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WUWM's Susan Bence reports on Wisconsin environmental issues.

Art & culture intertwine in unique installation throughout Wisconsin's rural Sauk County

Giant Farmer of Plain.jpeg
Katrin Talbot.
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Performance of “The Giant Farmer of Plain” by artist Christopher Lutter-Gardella. Collaborators include the Village of Plain, Kraemer Bros., WEdances Movement Collaborative & community artists.

Every two years, a small Wisconsin nonprofit offers a unique opportunity.

Wormfarm Institute selects a handful of artists who create installations that can be viewed along a 50-mile route through Sauk County farm fields. It’s called Farm/Art DTour.

The self-guided event is underway right now. Performances including dance and music are sprinkled throughout the 10-day event.

Wormfarm Institute program director Philip Matthews heads the team that put on this year’s tour. “It’s our biggest event. It’s a 50-mile self-guided drive through Sauk County’s working farmlands. And the route is punctuated by large-scale artworks that draw attention to the farmland,” says Matthews.

One-hundred-nine artist applied to be part of Farm/Art DTour 2022.

“The finalists—fifteen to eighteen—come to Sauk County for a tour of the route. So they get to meet participating landowners, former artists, and each other [and] share their ideas. And from there, they go back, and they receive a stipend to submit a second round proposal that is more site responsive because they’ve actually been in the space and met the people who call the space home,” says Matthews.

The work of 13 artists from far-flung places—Seattle to rural Texas—is on display.

Matthews says DTour brings together a diverse group of creatives and an equally diverse group of farmers.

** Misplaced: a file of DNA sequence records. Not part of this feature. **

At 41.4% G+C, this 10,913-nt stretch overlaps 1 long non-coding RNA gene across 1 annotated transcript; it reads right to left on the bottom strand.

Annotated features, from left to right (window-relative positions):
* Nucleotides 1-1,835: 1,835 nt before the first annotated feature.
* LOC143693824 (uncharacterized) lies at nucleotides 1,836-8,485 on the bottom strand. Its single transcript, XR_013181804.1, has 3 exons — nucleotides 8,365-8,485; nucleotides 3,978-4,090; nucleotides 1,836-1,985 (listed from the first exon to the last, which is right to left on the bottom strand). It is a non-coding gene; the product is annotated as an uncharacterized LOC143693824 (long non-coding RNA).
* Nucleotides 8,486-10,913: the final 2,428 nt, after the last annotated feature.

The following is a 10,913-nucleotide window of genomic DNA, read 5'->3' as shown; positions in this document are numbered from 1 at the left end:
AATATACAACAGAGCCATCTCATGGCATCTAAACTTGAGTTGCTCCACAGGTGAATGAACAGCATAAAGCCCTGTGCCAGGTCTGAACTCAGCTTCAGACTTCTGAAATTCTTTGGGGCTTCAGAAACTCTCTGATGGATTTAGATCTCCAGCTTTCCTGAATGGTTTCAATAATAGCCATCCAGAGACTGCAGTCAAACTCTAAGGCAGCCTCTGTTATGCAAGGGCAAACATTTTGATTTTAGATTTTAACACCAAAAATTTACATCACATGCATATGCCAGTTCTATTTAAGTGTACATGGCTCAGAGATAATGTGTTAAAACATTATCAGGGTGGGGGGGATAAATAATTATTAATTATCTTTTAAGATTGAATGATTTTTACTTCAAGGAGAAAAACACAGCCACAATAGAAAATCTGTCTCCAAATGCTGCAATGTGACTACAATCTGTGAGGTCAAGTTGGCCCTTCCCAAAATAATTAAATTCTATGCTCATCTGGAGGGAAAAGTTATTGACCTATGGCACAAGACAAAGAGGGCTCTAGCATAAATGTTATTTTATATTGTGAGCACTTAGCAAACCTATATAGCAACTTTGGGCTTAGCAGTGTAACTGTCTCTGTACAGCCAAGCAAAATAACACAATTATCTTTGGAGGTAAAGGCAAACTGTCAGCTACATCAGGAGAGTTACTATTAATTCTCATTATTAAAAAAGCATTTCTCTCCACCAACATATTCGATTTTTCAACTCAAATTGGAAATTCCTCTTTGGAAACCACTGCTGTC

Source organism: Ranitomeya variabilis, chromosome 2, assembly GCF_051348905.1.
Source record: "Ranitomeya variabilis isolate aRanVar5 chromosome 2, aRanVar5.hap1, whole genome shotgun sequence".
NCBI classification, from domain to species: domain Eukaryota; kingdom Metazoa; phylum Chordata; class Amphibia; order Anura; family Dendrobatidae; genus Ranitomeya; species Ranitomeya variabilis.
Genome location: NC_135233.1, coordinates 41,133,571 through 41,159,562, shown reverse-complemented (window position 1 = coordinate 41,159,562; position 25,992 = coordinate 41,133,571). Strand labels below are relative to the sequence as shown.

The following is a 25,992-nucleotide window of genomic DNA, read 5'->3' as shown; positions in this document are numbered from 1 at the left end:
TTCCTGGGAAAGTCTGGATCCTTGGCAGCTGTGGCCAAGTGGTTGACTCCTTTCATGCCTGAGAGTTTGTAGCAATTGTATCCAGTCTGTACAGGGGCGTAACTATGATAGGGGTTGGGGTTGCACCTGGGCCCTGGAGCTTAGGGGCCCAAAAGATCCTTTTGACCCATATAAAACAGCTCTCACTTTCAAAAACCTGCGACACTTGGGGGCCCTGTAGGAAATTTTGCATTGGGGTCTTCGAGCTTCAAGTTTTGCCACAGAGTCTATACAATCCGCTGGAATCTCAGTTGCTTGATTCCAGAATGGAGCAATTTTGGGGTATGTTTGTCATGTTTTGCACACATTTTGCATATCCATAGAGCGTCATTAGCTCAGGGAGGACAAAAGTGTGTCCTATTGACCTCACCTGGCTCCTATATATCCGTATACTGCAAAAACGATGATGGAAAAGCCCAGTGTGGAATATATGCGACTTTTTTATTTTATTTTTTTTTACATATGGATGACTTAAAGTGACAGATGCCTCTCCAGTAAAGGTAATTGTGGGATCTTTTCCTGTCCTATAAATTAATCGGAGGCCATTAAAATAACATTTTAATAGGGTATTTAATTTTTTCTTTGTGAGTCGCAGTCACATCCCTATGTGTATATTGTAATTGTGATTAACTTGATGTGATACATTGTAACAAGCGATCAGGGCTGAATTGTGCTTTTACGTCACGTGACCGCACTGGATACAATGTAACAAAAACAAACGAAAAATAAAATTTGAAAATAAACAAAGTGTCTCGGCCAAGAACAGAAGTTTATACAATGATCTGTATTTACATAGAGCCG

Philip Matthews_poetry at General Sherman's Footprint.jpeg
Katrin Talbot
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Philip Matthews (left holding microphone) reading poetry as part of artist Catherine Schwalbe’s installation titled “General Sherman’s Footprint” during opening weekend 2022 Farm/Art DTour.

“We welcome both rural residents and urban visitors to this 50-mile route and in this 50 miles they experience a whole range of farming practices,” says Matthews.

Wormfarm Institute was created in 2000. “Wormfarm’s foundational program is an artist residency program, where artists come each season," says Matthews.

During their stay, the artists help tend Wormfarm's vegetable CSA (community supported agriculture).

Matthews calls it a chance to get dirty, eat well, while creating art and community.

That's how he, a poet, first experienced Wormfarm in 2015, along with two other writers and a sculptural artist.

At the time Matthew’s 9 to 5 job was working at an art museum in St. Louis, Missouri.

“I loved that job,” but he says the sabbatical proved to be life changing. “It changed the way that I was writing and it changed the way that I was thinking of my work as a creative,” says Matthews.

So in 2020, Matthews says when Wormfarm invited him to come on as director of programs, he jumped at the opportunity.

"I feel really grateful to be in a job where I can say 'I don't know about that, tell me more,' particularly when it comes to the participating landowners and the farmers along the DTour route. I, like many people, have felt disconnected from the source of my food, and so it's a real thrill to learn more about the contemporary state of agriculture," says Matthews.

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Susan Bence entered broadcasting in an untraditional way. After years of avid public radio listening, Susan returned to school and earned a bachelor's degree in Journalism from the University of Wisconsin-Milwaukee. She interned for WUWM News and worked with the Lake Effect team, before being hired full-time as a WUWM News reporter / producer.
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